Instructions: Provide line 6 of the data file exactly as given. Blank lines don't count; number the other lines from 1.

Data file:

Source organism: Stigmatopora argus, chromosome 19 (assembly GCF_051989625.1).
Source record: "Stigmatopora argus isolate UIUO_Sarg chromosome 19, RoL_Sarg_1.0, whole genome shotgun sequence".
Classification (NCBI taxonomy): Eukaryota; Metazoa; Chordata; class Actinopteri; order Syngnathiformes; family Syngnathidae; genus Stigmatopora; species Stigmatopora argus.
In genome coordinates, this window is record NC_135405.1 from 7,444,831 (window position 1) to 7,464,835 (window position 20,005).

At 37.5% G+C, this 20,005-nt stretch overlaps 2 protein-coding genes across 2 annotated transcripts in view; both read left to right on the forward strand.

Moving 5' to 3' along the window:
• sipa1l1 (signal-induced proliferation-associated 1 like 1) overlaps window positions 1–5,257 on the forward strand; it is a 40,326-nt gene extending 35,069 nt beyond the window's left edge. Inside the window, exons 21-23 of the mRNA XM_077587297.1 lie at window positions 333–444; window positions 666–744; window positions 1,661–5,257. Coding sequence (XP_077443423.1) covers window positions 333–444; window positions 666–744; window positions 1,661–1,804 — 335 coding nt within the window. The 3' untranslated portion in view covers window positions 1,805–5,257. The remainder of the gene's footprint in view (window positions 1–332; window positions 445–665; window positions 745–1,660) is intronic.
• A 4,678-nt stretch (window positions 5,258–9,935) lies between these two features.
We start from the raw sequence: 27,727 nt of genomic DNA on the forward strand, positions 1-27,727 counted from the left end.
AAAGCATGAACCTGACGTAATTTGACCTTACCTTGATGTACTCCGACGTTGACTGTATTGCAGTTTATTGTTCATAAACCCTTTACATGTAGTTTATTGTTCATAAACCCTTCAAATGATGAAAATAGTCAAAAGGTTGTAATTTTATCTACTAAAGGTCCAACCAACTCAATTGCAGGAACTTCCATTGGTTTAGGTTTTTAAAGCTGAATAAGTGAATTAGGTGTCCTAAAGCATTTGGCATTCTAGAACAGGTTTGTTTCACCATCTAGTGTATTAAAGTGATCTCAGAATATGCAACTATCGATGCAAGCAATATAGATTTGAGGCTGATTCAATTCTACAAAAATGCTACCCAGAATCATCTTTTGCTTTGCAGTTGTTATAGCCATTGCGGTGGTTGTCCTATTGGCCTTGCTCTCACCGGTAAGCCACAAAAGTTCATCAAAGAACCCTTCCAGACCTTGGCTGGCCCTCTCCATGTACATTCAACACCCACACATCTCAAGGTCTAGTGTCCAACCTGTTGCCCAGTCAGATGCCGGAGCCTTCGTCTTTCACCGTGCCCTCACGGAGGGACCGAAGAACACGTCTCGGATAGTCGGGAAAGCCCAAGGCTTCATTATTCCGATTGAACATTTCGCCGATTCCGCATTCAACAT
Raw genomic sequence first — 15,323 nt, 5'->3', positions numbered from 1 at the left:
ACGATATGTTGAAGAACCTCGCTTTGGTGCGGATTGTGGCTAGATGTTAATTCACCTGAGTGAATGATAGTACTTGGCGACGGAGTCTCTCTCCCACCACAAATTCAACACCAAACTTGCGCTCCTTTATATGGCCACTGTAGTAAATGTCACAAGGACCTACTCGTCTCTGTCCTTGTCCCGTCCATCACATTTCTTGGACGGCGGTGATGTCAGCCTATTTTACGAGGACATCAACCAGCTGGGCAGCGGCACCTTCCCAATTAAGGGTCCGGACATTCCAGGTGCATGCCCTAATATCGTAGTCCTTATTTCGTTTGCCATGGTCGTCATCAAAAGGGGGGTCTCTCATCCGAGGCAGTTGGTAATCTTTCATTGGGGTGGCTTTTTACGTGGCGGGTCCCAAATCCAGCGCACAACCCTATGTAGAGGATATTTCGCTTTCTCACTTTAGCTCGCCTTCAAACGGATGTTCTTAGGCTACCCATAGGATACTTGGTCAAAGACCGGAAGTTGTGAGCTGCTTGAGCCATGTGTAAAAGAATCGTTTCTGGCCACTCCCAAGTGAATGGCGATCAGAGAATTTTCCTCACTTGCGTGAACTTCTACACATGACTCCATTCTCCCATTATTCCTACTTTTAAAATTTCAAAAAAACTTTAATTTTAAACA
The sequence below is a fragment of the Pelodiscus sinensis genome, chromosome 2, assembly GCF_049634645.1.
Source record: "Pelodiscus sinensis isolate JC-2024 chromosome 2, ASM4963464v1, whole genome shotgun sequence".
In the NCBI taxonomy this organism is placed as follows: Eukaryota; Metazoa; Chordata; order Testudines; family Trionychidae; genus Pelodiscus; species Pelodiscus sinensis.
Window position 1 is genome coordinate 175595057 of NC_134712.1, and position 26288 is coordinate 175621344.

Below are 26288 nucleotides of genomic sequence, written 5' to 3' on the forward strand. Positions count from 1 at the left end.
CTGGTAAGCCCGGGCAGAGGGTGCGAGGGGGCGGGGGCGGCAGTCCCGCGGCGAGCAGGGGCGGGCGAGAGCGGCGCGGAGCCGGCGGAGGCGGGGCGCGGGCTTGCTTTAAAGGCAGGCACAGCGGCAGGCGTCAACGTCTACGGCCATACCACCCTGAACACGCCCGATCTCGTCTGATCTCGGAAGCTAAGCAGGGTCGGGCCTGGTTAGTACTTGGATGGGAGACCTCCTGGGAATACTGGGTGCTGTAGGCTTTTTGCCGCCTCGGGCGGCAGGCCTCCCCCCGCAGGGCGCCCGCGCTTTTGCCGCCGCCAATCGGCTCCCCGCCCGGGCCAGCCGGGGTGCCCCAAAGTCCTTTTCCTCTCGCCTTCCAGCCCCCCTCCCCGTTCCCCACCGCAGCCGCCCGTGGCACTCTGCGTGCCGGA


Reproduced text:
Moving 5' to 3' along the window: